chem chemical bonding

chem chemical bonding - Early History of Atomic Theories a)...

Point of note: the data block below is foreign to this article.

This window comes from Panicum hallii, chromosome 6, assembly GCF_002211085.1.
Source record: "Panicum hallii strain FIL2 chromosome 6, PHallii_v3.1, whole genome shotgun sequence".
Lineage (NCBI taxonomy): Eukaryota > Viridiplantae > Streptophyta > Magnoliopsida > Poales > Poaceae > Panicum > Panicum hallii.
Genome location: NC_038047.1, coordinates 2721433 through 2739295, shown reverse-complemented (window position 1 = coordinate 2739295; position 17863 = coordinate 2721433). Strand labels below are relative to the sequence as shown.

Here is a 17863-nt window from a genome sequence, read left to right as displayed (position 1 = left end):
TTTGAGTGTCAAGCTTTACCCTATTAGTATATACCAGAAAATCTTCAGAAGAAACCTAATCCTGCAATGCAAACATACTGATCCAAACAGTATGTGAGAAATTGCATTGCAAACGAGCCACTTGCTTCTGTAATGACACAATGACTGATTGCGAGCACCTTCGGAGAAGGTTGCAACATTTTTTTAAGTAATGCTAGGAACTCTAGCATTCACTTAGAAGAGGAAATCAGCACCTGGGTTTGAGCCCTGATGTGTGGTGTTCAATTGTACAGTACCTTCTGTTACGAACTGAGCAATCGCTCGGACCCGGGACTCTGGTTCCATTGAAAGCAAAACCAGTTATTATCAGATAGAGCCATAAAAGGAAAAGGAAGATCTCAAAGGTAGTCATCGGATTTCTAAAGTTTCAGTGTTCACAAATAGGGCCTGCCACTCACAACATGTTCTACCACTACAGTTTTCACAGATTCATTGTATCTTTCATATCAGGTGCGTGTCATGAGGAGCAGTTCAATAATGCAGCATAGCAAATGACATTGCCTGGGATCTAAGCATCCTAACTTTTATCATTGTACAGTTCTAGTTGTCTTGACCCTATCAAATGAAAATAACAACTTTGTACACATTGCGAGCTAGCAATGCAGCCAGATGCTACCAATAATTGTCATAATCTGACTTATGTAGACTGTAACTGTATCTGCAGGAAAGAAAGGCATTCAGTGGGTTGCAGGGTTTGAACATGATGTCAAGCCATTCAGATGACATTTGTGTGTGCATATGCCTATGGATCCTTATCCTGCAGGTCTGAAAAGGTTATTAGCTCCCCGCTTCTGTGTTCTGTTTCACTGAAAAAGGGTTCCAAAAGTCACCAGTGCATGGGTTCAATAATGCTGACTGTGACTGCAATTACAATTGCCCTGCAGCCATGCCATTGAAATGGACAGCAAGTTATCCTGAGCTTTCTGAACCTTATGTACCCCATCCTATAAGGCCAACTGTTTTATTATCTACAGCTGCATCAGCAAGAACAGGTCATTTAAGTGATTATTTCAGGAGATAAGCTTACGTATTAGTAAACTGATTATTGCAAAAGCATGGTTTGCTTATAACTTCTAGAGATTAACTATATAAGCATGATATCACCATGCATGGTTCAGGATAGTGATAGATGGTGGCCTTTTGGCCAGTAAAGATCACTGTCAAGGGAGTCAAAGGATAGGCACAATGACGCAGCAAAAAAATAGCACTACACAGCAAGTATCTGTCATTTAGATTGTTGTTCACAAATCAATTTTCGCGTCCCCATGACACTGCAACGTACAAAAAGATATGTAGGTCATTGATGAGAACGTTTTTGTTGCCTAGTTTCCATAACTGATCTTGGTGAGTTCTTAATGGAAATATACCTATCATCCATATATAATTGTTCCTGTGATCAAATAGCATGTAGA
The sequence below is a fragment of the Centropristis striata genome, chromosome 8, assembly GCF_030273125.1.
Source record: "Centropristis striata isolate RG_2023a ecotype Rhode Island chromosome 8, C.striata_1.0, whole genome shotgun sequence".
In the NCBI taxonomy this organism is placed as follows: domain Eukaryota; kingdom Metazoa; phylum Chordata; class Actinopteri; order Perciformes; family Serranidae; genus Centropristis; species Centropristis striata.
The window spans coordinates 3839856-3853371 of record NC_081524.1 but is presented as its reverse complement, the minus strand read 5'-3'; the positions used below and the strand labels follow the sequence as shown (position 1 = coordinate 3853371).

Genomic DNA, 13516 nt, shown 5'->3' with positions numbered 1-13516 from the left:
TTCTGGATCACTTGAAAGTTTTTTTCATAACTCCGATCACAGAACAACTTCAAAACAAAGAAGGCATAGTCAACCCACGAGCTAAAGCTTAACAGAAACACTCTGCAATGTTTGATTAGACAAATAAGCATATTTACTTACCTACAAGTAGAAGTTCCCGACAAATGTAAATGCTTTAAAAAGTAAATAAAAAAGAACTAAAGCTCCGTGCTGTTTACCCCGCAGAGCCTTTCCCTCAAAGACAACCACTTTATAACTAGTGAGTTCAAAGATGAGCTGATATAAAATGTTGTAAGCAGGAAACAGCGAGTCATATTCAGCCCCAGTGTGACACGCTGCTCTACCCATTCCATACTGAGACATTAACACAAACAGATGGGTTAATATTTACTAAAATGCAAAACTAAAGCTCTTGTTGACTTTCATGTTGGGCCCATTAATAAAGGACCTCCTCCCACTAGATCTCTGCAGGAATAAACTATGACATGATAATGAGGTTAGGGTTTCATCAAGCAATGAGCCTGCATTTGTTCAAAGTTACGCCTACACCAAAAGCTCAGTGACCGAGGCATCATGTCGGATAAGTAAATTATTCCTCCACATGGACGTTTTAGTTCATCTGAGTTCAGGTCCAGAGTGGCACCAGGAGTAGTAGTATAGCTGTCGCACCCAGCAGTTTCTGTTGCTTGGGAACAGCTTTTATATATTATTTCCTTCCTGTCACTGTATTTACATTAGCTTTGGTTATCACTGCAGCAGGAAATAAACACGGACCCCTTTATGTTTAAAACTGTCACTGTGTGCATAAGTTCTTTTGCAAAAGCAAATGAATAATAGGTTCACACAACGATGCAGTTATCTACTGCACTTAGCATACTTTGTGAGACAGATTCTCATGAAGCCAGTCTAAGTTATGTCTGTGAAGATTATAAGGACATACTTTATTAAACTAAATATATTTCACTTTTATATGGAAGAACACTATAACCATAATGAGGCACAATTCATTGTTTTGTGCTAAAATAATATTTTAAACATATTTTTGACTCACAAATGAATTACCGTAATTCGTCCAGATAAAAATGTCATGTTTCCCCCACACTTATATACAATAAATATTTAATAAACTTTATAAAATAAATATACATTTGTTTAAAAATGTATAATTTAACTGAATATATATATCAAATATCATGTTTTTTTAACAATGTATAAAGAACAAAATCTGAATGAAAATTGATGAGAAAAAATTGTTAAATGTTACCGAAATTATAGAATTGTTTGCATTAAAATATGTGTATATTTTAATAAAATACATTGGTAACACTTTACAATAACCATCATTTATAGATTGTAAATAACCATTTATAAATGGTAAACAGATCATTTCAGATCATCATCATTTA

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Unformatted text preview: Early History of Atomic Theories a) Dalton Atomic theory Key Experimental work Law of definite composition: elements combine in a characteristic mass ratio Theoretical explanation Each atom has a particular combining capacity Atomic Theory Matter is composed of indestructible, indivisible atoms, which are identical for one element, but different from other elements Law of multiple proportions: Some atoms have more than one there may be more than one mass combining capacity ratio Law of conservation of mass: total mass remains Atoms are neither created nor destroyed constant in a chemical reaction In Dalton's atomic model, an atom is a solid sphere, similar to a billiard ball. b) Thomson Atomic Theory Matter is composed of atoms that contain electrons (negative particles) embedded in a positive material. The kind of element is characterized by the number of electrons in the atom. a) In Thomson's atomic model, the atom is a positive sphere with embedded electrons. b) This model can be compared to a raisin bun, in which the raisins represent the negative electrons and the bun represents the region of positive charge. c) Rutherford Atomic Model Key Experimental work Rutherford: a few positive alpha particles are deflected at large angles when fired at a gold foil Theoretical explanation Atomic Theory The positive charge in the atom An atom is composed of a very must be concentrated in a very tiny nucleus, which contains small volume of the atom positive charges and most of the mass of the atom. Very small negative electrons occupy most of the volume of the atom. A very strong nuclear force holds the positive charges within the nucleus. Most of the atom is empty space. Most materials are very stable and do not fly apart(break down) Rutherford: Most alpha particles pass straight through gold foil Chadwick's Theory Atoms are composed of protons, neutrons and electrons. Atoms of same elements have the same number of protons and electrons but may have a varying number of neutrons (isotopes of the elements) Origins of Quantum Mechanics 1)Plank's Quantum Hypothesis energies of the oscillationg atoms in the heated solid were multiples of a small quantity of energy(energy isnt constinous) Einstein suggested that light emitted by a hot solid is also quantizedit comes in bursts, not continuous stream of energy one little burst or packet of energy is known as a quantum of energy Example: The smallest quantity of money is pennies and any quantity of money can be expressed in terms of pennies eg $1.00 is 100 pennies or $1.00 can be made up from 2 quarters,3 dimes,3 nickels, and 5 pennies. Think of coins as representing the energy of the light quantathe penny is infrared, nickel is red, the dime is blue and the quarter is ultraviolet radiation.Heat without colour would be emitted as pennies only,red hot radiation would include nickels, white hot radiation would add dimes and blue hot would include more dimes and more quarters. as the temperature is increased, the proportion of each larger quantun becomes greater 2)Photoelectric Effect Each photon of light has a different energy, the energy is increasing from left to right. According to Einstein photons that fall on a metal surface have their energy transferred to the electrons of the metal. If the photon has more energy than the electrons need to leave the surface (different metals have different requirements) the electrons are ejected immediately. Bohr Atomic Theory 1)Problem with Rutherford model electrons could orbit the nucleus at any distance electrons circle round the nucleus, they are constantly changing their direction. According to classical electrodynamics (which deals with the motion of electrons), such electrons which either constantly change their direction or their velocity or both should continuously emit radiation. While doing so, they should lose energy, and thus spiral into the nucleus. This means every atom is unstable. Bohr's Model Electrons do not radiate energy as the orbit the nucleus. Each orbit corresponds to a state of constant energy (called a stationary state) Electrons can change their energy only by undergoing a transition from one stationary state to another. Quantum Numbers 1. Principal Quantum Number (n) (n) is the energy level of an electron n=1,2,3,4... 2. Secondary Quantum Number (l) At each energy level (n) there is a subenergy level (l) when n=0, l = 0 n=1, l = 0 or 1 0 1 2 n=2, l = 0 or 1 or 2 p d l can also be referred to with a letter s 3 f Quantum Numbers (Cont'd) 3. Magnetic Quantum Number ( ) = l to + l when l = 0 (s), = 0 1 orbital at the (s) level l = 1 (p), = 1, 0, +1 3 orbitals at the (p) level l = 2 (d), = 2, 1, 0, +1, +2 5 orbitals at the (d) level 4. Spin Quantum Number ( ) Every electron has either a + (clockwise) or ( counter clockwise) spin The 1st electron has a positive spin The two electrons in a sub shell have opposite spins Atomic Structure and the Periodic Table Creating Energy Level Diagrams Three Main Principles Must Be Followed Pauli exclusion Principle According to Pauli's principle an orbital can accommodate a maximum of 2 electrons & the must have opposite spins because no two electrons in an atom can have the same 4 quantum numbers Aufbau Principle In the ground state of an atom, an electron enters the lowest energy level first, and subsequent electrons are placed in the order of increasing energy levels Hund's rule Electron pairing cannot take place until one electron occupies each of the several orbitals at the same energy level Exceptions Gold Copper Iron Silver Atomic Structure and the Periodic Table (Cont'd) Creating Energy Level Diagrams for Cations and Anions Anions To create diagrams for anions, add electrons according to the aufbau principle Cations To create diagrams for cations, remove electrons from the orbital with the highest principal quantum number first Electron Configuration Procedure Determine the position of the Ex. Scandium: Atomic #21 element and the number of 1s 2s 2p 3s 3p 4s 3d electrons in the atom or ion Wave Mechanics and Orbitals Quantum theory was able to provide improvements in the understanding of electron energy states but many questions such as , "What is the electron doing in the atom and where does it spend its time?", were still a problem. Louis de Broglie proposed the idea of wave mechanics (or quantum mechanics). He stated that a particle could act as both a particle, and a wave. A difficulty with wave mechanics was that a particle as a wave was hard to understand and contrary to our experience. A way to solve this was to continue to picture the electron as a particle travelling in waves so that its location can only be specified as a statistical probability Heisenberg's uncertainty principle: It is impossible to simultaneously know exact speed and position of a particle. Wave Mechanics and Orbitals (Cont'd) Quantum mechanics does not actually provide a description of how an electron gets from one point to another. However the wave equations can be used to provide a 3D probability of an electron in an orbital based on its quantum numbers. Electron probability density : A mathematical or graphical representation of the chance of finding an electron in a given space. The electrons in s orbitals are shown in a spherical shape, p orbitals are shown as dumbbells and d orbitals are shown with multiple petals. Applications of Quantum Mechanics Quantum mechanics has had enormous success in explaining many of the features of our world. It has been used in physics and chemistry and new discoveries are being made because of it. Its applications can be used in many different aspects of science as well as our everyday lives. Some examples are MRIs, the electron microscope, the microchip, and the laser. Lasers are used everywhere in society. They are used in bar code scanners, printers, and in medical offices. The invention of MRIs has been very beneficial for those working in medicine because MRIs are very powerful and can be used for things that an Xray would be unable to accomplish. For example, an MRI can differentiate between similar types of tissues and that would be very beneficial for doctors who diagnose cancer or are dealing with sensitive tissues around the brain or spinal cord. Chapter 3 Review According to Einstein photons that fall on a metal surface have their energy transferred to the electrons of the metal. If the photon has more energy than the electrons need to leave the surface (different metals have different requirements) the electrons are ejected immediately. Electrons do not radiate energy as the orbit the nucleus. Each orbit corresponds to a state of constant energy (called a stationary state) Electrons can change their energy only by undergoing a transition from one stationary state to another. Quantum Numbers : (n) is the energy level, (l) is the energy subshell, ( ) is the orientation of the subshell, and ( ) is the spin of the electron To draw diagrams follow the three main principles Pauliexclusion: Each orbital has a max. of 2 electrons with opposite spins Aufbau: Electrons enter the lowest energy level first, and subsequent electrons are placed in the order of increasing energy levels Hund's Rule: Electron pairing cannot take place until one electron occupies each of the several orbitals at the same energy level Wave Mechanics and Orbitals - A particle can act as both a particle, and a wave. - Heisenberg's uncertainty principle: It is impossible to simultaneously know exact speed and position of a particle. - Electron probability density: A mathematical or graphical representation of the chance of finding an electron in a given space. - The electrons in s orbitals are shown in a spherical shape, p orbitals are shown as dumbbells and d orbitals are shown with a multiple petal shape. Applications of Quantum Mechanics - Quantum mechanics has had enormous success in explaining many of the features of our world. - Its applications can be used in many different aspects of science as well as our everyday lives. Some examples are MRIs, the electron microscope, the microchip, and the laser. Lewis Theory of Bonding Timeline of theories: 1852: 1858: (we 1874: passes 1904: Edward Frankland stated that each element has a fixed valance that determines its bonding capacity. Friedrich extended the idea and illustrated a bond as a dash between bonding atoms now call it a structural diagram). Jacobus van't Hoff and Joseph Le Bel extented these structures to 3D. The had also revised the theory in order to explain why certain substances can change light as it through. Richard Abegg, a German chemist, suggested that the stability of noble gases was because of their full outermost shell. In other words, this tell us that the atoms would either lose or gain electrons to become stable by achieving a full outermost shell. As they lose and gain electrons, they become ions and these ions are held together by electrostatic charge, resulting in ionic bonding. 1916: Gilbert Lewis, an American chemist, used many known chemical formulas, concept of valance, the octet rule & the electronshell model to explain chemical bonding. His work gave a clear understanding of chemical bonding, especially covalent bonding. Key ideas of Lewis Theory: Atoms and ions are stable when they have noble gas like electron structure Electrons are stable when they are paired Atoms form bonds to achieve stable octet Ionic bond: exchange of electrons between metal and nonmetal atoms Covalent bonds: sharing of electrons between nonmetal atoms Rules for drawing Lewis Structure: Example: SO3 STEP 1: Total number of valence electrons subtracted] = 6 + (3)(6) = 24 [for each negative charge, 1 extra electron is added and for a positive charge, an electron is STEP 2: To achieve stable octet STEP 3: Difference between 1 and 2 STEP 4: Number of covalent bonds = 8 + (3)(8) = 32 24 = 8 / 2 = 32 = 8 = 4 Exceptions to the Lewis structure is often, especially beyond the second period. For instance, the atoms of hydrogen through boron do not achieve an octet of electrons when they form molecules. Also, nitrogen has 1 paired electron and 3 unpaired in its Lewis symbol. This tells us that nitrogen has a bonding capacity of 3. Extending the Lewis Theory of Bonding Polyatomic ions could not be easily explained by Lewis Theory Nevil Sidgwik showed that the Lewis structures can work if it is not required that each atom should contribute an electron to the covalent bond Coordinate Covalent bond: both the electrons in a covalent bond come from the same atom. He also acknowledged that an octet is desirable, but not necessary in all molecules and polyatomic ions. The Nature of the Chemical Bond While an atom has only 1 nucleus to consider, a molecule has more than 1 nuclei and so the application of quantum mechanics get harder. To simplify our work, we can start with individual atoms and their orbitals, and then build the molecule using these orbitals. Valence bond theory: a covalent bond is formed when 2 orbitals overlap and produce a new combined orbital containing 2 electrons of opposite spin. This is an exothermic reaction: energy is lost as covalent bonds are formed Orbital overlap for H2 Orbital overlap for H2O. Although, here it looks like the angle is 90, it is actually 105. Other factors for this result will be discussed later on. Hybrid Orbitals: Hybridization: a combination of orbitals that create a new set of orbitals that take part in covalent bonding Hybrid orbital: an atomic orbital formed by a combination of at least 2 different orbitals These orbitals are spontaneously formed when bonding occurs and do not exist in an isolated atom. Example: In case of Carbon [1s2, 2s2, 2p2] a 2s electron jumps to the empty p orbital, when activation energy is provided, to form sp3 hybrid orbital. Now, there are 4 unpaired electrons resulting in the valency of 4 for carbon. Forms of Hybridization Double Bonds: Sigma bond: Pi Bond: orbitals overlap endtoend orbitals overlap sidebyside Example: C2H4 The new idea is that from the hybridization is said to be partial. After an electron jumps to the 2p shell, instead of counting all four valence electrons, we take the first three to form sp2 and the last one is just a normal 2pz shell with one electron. The 2 sp2 orbitals are used to form sigma bonds with the four hydrogens and carbon. The 2pz orbitals form the pi bond, which is a region of electron density above and below the sigma bond, joining the 2 carbon atoms. Also, this additional pair of electrons provide greater attraction toward the nuclei making a double bond shorter. Triple Bonds: Example: C2H2 Similar to the partial hybridization in double bonds, after the 2s2 electron jumps to the 2pz shell, sp hybrid is formed leaving 2py and 2pz as normal shells with one electron each. The two sp orbitals form the linear sigma bonds with hydrogen and the other p shells form two pi bonds above and below the sigma bond. VSEPR Theory A simpler theory than the valence bond theory created by Australian Ronald Nyholm and Englishman Ron Gillespie in 1957. VSEPR: valenceshellelectronpairrepulsion theory; based on the electrical repulsion of bonded and unbonded electron pairs in a molecule or polyatomic ion. Using the VSEPR Theory: First, we have to draw the Lewis structure and then consider the arrangement. The main idea is that all pairs of electrons repel each other and try to get as far away as possible. Repulsion: Lone pairLone pair > Lone pairBond Pair > Bond pairBond pair Molecular Shapes These bond pairs and lone pair can be used to create a general formula in order to predict the shape. In any general formula (ex: AX2E2), X represents the bond pairs and E represents the lone pairs. Polar Molecules A covalent bond is formed when a pair of electrons is shared between two atoms There are two types of covalent bonds: Polar covalent bonds Unequal sharing of electrons Form polar molecules Have partially different charges at opposite ends of the molecule More polar = more ionic Nonpolar covalent bonds Equal share of electrons Form nonpolar molecules Have partially similar charges at the opposite ends of a molecule More nonpolar = more covalent What is electronegativity? The measure of the ability of an atom to attract electrons towards it. The greater the electronegativity of an atom, the greater is its ability to attract electrons. Electronegativity increases as you go and as you go of the periodic table. This is because the nuclear pull increases towards the top and towards the right hand side of the periodic table. What are the two factors necessary in determining the polarity of a molecule? Symmetry between molecules Shape of the molecule Intermolecular Forces Intermolecular forces are the forces of attraction that exist between molecules They are also known as Van der Waals forces and they give a molecule it's characteristic properties. Intermolecular forces < covalent bonds There are three types of intermolecular forces: 1) DipoleDipole force: Attractive force between dipoles (polar molecules) The strength of the force depends on the polarity of the molecules 2) London force: Attraction of the nucleus of one atom towards the electrons of another atom The strength of this force depends on the number of electrons that were attracted 3) Hydrogen bonding: The attraction of hydrogen atoms towards more electronegative atoms with lone paris of electrons Energy change is an indication that hydrogen bonds are being formed The theory of hydrogen bonding is important to understand because they support many of out life processes. Like proteins and DNA. Liquids: The physical properties of liquids depend on the strength of the intermolecular bonds that hold each molecule together. Some of these properties are: Surface Tension: The property of a liquid that allows it to behave like an elastic. Molecules near the surface undergo a net attraction towards the molecules that are available and the molecules that are present inside the liquid form bonds equally with all the other molecules. Because of this property, surface tension, a liquid can support light objects (such as insects). Capillary action: Occurs due to the intermolecular forces. This is the property of a liquid which allows it to rise or fall when it comes in contact with a solid surface. For example, collect some water in a tray and add red food colouring to it. Now take a white flower with a long stem and dip the tip of the stem in the coloured water. After a while, the flower would be slightly red in colour. This change in colour was the effect of capillary action. STRUCTURE OF WATER: When temperature is decreased, the arrangement of the molecules is compressed in size. This allows them to form a compact structure and have an increase in density. This is the normal process for many liquids. But water undergoes a different scenario. When temperature is decreased, the water molecules rearrange themselves to form a hexagonal shape with spaces in the middle. This structure allows ice to decrease in density and be lighter than water. Solids share many characteristics: having a definite shape and volume, they do not flow, are incompressible. But there are many other characteristics that distinguish them. IONIC CRYSTALS: The positive ions are attracted to the negative ions to form a strong ionic bond. This arrangement is repeated to form an ionic crystal. They are hard, have high melting and boiling points, conduct electricity in their liquid state. IONIC BONDS > INTERMOLECULAR BONDS METALLIC CRYSTALS: They have a crystal lattice. They have a continuous and compact structure. The nuclei are held together by the electrons. They are shiny (absorb and give off light), flexible, conduct electricity (as the electrons are free to move around). MOLECULAR CRYSTAL: They have a crystal lattice like ionic compounds. The only difference is that the atoms are neutrally charged. They have low melting points, are not hard and nonconductors of electricity. They are held together by intermolecular force Molecular < ionic and/or covalent bonds The Structure and Properties of Solids COVALENTNETWORK CRYSTALS: They are a network of covalent bonds formed by carbons. Each carbon is bonded to three others. Their interlocking structure is thought to be responsible for the strength of the crystals. They are hard, brittle, and insoluble, have high melting points and are nonconductors of electricity. The electrons are held within the atom or in the covalent bonds. So, they aren't free to move around. This is why they are nonconductors of electricity. They are the hardest materials on earth. Example, a Diamond. Carbon can also form other Covalent Networks. Such as: -Tetrahedral arrangements (diamonds) -Layers of sheets (Graphite) -Spherical molecules (buckyballs) -Long tubes (nanotubes) Semiconductors: Semiconductors are materials that allows current to flow under certain circumstances. They are prepared by adding small amounts of impurities to a pure conductor. This process is called doping and it changes the original conductor's electrical properties. Electrons in a semiconductor only require a small amount of energy to jump to higher levels. It becomes easier for them to join other atoms. Conducting electricity: Insulators > semiconductors > conductors Semiconductors as power supplies for many satellites, in solar cells, transistors and many other things. Chapter 4 Review Lewis Theory: atoms and ions are stable when they have a full octet and atoms form bonds to reach stable octet Valence bond theory: a covalent bond is formed when 2 orbitals overlap and produce a new combined orbital containing 2 electrons of opposite spin. Hybridization: when electrons are excited, they jump from one orbital to another forming new hybrid orbitals, which form the covalent bonds Sigma bond: orbitals overlap endto end Pi bond: orbitals overlap sidebyside; used for double bonds VSEPR: valenceshellelectronpairrepulsion theory; based on the electrical repulsion of bonded and unbonded electron pairs in a molecule or polyatomic ion. The property of a molecule of being structurally different at opposite ends of its long axis is called polarity. The measure of the ability of an atom to attract electrons towards is known as the atom's electronegativity. Intermolecular forces are the forces of attraction that exist between molecules. There are three types of forces: DipoleDipole, London Dispersion and Hydrogen Bonding. The physical properties of a liquid depends on the strength of the intermolecular forces. For example, surface tension and capillary action. Water has an exceptional structure that allows it to have unique properties. The different categories of solids are: Ionic Crystals, Metallic Crystals, Molecular Crystals, and Covalent Network Crystals. ...